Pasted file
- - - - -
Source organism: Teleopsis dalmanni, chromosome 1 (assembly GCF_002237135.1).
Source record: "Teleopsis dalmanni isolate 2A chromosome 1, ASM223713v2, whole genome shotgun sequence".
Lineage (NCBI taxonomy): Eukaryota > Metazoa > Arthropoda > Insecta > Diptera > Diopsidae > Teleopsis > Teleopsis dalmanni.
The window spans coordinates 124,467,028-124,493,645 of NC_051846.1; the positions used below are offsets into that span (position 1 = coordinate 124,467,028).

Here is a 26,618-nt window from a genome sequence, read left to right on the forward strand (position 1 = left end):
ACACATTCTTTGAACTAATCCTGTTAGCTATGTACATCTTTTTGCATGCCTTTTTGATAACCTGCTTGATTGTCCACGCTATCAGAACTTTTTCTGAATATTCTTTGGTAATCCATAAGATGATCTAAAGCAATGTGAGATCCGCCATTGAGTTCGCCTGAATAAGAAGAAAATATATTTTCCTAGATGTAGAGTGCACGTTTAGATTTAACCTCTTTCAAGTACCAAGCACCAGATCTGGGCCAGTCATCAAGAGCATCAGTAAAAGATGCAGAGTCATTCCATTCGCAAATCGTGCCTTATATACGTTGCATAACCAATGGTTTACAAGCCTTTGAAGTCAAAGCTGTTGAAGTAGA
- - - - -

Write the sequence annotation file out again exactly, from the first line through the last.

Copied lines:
Source organism: Teleopsis dalmanni, chromosome 1 (assembly GCF_002237135.1).
Source record: "Teleopsis dalmanni isolate 2A chromosome 1, ASM223713v2, whole genome shotgun sequence".
Lineage (NCBI taxonomy): Eukaryota > Metazoa > Arthropoda > Insecta > Diptera > Diopsidae > Teleopsis > Teleopsis dalmanni.
The window spans coordinates 124,467,028-124,493,645 of NC_051846.1; the positions used below are offsets into that span (position 1 = coordinate 124,467,028).

Here is a 26,618-nt window from a genome sequence, read left to right on the forward strand (position 1 = left end):
ACACATTCTTTGAACTAATCCTGTTAGCTATGTACATCTTTTTGCATGCCTTTTTGATAACCTGCTTGATTGTCCACGCTATCAGAACTTTTTCTGAATATTCTTTGGTAATCCATAAGATGATCTAAAGCAATGTGAGATCCGCCATTGAGTTCGCCTGAATAAGAAGAAAATATATTTTCCTAGATGTAGAGTGCACGTTTAGATTTAACCTCTTTCAAGTACCAAGCACCAGATCTGGGCCAGTCATCAAGAGCATCAGTAAAAGATGCAGAGTCATTCCATTCGCAAATCGTGCCTTATATACGTTGCATAACCAATGGTTTACAAGCCTTTGAAGTCAAAGCTGTTGAAGTAGA